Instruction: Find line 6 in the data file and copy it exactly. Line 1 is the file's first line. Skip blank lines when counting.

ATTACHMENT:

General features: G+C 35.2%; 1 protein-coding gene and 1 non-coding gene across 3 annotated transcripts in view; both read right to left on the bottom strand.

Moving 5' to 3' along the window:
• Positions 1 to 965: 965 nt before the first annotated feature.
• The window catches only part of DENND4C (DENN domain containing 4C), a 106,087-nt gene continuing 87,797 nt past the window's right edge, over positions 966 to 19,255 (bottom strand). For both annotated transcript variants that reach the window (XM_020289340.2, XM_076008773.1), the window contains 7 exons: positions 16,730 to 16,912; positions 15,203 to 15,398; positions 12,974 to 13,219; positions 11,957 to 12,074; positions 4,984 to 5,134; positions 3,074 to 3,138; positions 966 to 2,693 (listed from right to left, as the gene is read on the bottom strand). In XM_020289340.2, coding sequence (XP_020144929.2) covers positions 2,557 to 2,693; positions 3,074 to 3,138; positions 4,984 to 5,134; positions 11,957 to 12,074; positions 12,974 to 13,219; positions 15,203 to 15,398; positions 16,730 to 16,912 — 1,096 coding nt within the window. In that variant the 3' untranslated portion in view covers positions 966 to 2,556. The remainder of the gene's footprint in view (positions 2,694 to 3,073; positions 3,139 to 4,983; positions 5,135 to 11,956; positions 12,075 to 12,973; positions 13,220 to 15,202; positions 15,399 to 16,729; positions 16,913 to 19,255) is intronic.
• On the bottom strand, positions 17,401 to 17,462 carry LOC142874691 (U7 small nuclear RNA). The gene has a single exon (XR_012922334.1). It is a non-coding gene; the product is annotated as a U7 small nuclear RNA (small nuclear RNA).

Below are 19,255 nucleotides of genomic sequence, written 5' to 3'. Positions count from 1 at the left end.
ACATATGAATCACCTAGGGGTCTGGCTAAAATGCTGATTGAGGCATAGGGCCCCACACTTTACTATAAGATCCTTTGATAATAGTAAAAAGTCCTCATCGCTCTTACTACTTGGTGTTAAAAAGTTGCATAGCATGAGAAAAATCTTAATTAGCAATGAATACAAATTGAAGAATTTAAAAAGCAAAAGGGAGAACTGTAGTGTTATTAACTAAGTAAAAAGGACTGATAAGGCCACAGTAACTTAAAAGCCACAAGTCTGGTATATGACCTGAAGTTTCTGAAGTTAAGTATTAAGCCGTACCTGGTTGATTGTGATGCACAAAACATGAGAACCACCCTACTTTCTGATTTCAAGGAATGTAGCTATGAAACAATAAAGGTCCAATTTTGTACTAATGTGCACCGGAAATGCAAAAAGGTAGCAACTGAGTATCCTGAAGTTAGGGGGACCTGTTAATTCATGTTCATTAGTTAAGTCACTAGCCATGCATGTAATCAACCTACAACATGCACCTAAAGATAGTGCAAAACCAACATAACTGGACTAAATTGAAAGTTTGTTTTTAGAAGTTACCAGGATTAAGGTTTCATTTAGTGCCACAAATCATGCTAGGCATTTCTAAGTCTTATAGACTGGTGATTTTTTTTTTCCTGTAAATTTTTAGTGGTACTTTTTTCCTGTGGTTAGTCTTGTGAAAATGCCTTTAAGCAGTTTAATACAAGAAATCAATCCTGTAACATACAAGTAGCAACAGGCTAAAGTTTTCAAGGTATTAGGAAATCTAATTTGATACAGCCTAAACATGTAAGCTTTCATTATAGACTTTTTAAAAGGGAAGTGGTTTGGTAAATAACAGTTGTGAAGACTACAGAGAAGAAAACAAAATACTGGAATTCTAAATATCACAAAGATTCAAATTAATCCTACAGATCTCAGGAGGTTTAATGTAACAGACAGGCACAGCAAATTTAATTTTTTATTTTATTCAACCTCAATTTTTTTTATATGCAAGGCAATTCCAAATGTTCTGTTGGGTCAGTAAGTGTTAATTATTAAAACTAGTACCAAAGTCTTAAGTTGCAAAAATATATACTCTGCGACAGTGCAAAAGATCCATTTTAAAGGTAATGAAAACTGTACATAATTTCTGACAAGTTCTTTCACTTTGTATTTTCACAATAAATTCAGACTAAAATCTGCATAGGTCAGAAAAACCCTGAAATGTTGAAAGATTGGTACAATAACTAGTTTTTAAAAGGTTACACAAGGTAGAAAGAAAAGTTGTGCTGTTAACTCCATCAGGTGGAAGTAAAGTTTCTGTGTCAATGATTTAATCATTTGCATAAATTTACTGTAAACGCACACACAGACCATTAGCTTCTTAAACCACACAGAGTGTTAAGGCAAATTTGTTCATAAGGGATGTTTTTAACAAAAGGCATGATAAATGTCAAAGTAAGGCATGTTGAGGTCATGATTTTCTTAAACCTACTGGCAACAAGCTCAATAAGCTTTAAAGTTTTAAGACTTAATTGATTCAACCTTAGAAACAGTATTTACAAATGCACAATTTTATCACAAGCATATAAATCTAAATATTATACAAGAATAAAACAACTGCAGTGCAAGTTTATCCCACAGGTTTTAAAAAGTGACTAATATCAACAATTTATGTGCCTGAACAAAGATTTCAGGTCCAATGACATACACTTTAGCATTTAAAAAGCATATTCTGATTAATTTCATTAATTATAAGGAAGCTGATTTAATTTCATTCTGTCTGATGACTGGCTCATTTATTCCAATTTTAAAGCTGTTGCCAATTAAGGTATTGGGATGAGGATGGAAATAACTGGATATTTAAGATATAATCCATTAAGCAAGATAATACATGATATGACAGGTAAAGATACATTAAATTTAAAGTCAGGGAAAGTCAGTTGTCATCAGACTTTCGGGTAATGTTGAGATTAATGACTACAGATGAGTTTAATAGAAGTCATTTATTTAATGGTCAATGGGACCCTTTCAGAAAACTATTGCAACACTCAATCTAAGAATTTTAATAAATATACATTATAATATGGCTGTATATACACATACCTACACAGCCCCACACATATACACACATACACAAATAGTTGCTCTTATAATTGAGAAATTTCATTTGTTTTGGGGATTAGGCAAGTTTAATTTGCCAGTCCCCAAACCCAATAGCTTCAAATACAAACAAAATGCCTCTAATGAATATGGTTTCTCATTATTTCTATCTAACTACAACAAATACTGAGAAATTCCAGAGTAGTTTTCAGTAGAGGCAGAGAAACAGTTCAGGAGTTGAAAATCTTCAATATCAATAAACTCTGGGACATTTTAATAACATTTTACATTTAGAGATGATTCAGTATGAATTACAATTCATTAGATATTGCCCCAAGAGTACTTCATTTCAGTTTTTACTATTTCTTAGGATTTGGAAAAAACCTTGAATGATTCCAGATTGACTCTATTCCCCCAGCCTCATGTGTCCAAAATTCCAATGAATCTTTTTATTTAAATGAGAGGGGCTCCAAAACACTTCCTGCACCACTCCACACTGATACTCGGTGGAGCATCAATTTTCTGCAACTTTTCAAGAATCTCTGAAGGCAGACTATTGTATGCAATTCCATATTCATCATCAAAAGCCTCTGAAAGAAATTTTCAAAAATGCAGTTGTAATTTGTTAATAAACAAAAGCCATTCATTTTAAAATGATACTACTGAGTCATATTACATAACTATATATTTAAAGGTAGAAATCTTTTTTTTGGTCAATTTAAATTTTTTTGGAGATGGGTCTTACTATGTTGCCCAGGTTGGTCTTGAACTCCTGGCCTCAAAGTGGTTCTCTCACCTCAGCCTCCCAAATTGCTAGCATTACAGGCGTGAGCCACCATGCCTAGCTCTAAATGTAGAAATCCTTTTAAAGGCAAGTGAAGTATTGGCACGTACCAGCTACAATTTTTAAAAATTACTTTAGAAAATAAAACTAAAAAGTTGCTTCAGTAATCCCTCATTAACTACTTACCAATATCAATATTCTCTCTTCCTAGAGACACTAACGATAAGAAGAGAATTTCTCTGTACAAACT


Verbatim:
Below are 19,255 nucleotides of genomic sequence, written 5' to 3'. Positions count from 1 at the left end.